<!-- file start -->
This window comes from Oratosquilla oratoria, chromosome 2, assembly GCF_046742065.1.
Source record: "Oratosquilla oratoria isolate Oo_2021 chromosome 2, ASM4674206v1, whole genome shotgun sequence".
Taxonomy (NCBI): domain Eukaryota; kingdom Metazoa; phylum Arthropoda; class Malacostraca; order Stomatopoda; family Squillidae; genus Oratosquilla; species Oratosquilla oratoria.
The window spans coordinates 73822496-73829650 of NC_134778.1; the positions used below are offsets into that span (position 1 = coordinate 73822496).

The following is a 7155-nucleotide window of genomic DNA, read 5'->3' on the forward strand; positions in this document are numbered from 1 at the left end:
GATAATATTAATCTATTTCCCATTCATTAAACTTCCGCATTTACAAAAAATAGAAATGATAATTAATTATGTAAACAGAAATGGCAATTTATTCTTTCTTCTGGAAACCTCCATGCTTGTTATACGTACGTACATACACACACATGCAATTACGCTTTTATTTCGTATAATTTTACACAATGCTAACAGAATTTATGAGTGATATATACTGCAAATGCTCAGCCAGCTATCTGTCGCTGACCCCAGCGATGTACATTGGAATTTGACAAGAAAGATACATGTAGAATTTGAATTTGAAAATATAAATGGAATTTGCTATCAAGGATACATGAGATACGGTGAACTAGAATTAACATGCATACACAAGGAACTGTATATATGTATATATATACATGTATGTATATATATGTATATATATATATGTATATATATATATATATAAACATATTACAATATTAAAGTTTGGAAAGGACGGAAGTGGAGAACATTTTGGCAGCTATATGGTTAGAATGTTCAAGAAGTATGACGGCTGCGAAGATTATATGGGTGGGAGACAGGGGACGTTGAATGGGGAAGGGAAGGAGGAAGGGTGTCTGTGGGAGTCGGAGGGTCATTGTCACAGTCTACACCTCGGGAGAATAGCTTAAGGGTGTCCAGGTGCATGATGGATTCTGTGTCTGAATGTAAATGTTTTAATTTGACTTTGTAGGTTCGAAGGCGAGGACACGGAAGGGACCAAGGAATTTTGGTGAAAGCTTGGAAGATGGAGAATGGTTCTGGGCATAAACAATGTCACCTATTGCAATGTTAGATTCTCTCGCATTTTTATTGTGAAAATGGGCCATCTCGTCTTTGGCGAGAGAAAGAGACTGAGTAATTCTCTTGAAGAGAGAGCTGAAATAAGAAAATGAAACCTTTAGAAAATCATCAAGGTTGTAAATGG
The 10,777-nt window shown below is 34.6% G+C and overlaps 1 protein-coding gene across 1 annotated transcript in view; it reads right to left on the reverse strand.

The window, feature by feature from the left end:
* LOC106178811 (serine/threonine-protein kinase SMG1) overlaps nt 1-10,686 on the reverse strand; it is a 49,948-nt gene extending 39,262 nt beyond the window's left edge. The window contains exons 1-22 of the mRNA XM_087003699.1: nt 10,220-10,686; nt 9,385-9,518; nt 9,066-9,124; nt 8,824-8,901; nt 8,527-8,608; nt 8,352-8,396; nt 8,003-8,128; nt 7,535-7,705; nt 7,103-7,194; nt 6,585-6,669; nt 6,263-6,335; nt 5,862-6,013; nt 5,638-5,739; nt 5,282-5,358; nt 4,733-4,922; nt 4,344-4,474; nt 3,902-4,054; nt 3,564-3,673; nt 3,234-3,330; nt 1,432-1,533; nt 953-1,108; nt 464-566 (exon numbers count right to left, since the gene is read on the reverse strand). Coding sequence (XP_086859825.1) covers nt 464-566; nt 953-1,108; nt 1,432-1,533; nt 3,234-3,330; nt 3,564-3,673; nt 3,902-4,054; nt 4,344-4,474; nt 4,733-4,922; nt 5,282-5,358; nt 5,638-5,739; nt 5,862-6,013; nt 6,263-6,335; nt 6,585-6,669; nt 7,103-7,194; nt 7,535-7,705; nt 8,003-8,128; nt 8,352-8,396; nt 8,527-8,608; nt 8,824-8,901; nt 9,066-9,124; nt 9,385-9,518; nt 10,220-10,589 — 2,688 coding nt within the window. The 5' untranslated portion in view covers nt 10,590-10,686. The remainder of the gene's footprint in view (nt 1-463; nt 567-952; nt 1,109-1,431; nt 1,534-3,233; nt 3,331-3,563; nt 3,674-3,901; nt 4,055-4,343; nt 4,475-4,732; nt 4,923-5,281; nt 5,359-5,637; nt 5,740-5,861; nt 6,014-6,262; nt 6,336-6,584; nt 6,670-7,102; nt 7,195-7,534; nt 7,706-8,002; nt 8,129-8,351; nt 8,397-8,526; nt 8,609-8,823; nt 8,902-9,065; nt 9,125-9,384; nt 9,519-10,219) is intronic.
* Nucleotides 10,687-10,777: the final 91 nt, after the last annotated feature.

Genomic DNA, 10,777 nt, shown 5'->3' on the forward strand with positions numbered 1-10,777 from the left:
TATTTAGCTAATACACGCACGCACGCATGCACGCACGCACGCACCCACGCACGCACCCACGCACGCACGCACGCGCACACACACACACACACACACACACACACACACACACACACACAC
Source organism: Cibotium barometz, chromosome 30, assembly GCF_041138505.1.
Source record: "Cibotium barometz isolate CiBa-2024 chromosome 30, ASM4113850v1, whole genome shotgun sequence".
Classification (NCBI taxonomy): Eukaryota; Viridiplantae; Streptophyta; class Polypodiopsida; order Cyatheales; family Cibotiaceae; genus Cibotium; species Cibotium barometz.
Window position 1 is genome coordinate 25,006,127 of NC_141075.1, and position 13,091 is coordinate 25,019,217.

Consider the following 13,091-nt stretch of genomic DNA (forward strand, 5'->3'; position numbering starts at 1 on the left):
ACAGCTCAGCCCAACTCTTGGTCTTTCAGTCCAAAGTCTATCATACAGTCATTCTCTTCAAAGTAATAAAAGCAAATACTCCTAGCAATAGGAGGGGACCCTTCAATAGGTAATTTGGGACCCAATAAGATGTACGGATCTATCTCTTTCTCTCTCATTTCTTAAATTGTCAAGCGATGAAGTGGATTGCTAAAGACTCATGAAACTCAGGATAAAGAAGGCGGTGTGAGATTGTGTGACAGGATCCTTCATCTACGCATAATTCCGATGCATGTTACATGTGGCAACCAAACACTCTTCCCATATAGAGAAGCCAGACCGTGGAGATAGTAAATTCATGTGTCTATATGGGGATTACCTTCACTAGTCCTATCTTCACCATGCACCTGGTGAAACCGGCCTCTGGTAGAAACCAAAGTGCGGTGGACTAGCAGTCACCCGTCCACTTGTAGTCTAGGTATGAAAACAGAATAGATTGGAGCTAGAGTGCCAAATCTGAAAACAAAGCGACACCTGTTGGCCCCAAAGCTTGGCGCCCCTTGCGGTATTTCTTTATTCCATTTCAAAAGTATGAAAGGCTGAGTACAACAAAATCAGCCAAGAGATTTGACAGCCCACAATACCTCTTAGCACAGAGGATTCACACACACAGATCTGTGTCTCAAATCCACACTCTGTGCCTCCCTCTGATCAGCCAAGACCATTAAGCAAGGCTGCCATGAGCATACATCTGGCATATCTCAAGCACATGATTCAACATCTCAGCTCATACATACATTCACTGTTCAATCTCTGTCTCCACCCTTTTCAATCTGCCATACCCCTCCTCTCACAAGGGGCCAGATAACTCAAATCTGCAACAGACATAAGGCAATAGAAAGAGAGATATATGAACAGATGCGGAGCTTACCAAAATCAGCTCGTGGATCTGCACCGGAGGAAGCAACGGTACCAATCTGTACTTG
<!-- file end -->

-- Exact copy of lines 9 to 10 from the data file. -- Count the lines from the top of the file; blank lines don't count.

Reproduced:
* LOC106178811 (serine/threonine-protein kinase SMG1) overlaps nt 1-10,686 on the reverse strand; it is a 49,948-nt gene extending 39,262 nt beyond the window's left edge. The window contains exons 1-22 of the mRNA XM_087003699.1: nt 10,220-10,686; nt 9,385-9,518; nt 9,066-9,124; nt 8,824-8,901; nt 8,527-8,608; nt 8,352-8,396; nt 8,003-8,128; nt 7,535-7,705; nt 7,103-7,194; nt 6,585-6,669; nt 6,263-6,335; nt 5,862-6,013; nt 5,638-5,739; nt 5,282-5,358; nt 4,733-4,922; nt 4,344-4,474; nt 3,902-4,054; nt 3,564-3,673; nt 3,234-3,330; nt 1,432-1,533; nt 953-1,108; nt 464-566 (exon numbers count right to left, since the gene is read on the reverse strand). Coding sequence (XP_086859825.1) covers nt 464-566; nt 953-1,108; nt 1,432-1,533; nt 3,234-3,330; nt 3,564-3,673; nt 3,902-4,054; nt 4,344-4,474; nt 4,733-4,922; nt 5,282-5,358; nt 5,638-5,739; nt 5,862-6,013; nt 6,263-6,335; nt 6,585-6,669; nt 7,103-7,194; nt 7,535-7,705; nt 8,003-8,128; nt 8,352-8,396; nt 8,527-8,608; nt 8,824-8,901; nt 9,066-9,124; nt 9,385-9,518; nt 10,220-10,589 — 2,688 coding nt within the window. The 5' untranslated portion in view covers nt 10,590-10,686. The remainder of the gene's footprint in view (nt 1-463; nt 567-952; nt 1,109-1,431; nt 1,534-3,233; nt 3,331-3,563; nt 3,674-3,901; nt 4,055-4,343; nt 4,475-4,732; nt 4,923-5,281; nt 5,359-5,637; nt 5,740-5,861; nt 6,014-6,262; nt 6,336-6,584; nt 6,670-7,102; nt 7,195-7,534; nt 7,706-8,002; nt 8,129-8,351; nt 8,397-8,526; nt 8,609-8,823; nt 8,902-9,065; nt 9,125-9,384; nt 9,519-10,219) is intronic.
* Nucleotides 10,687-10,777: the final 91 nt, after the last annotated feature.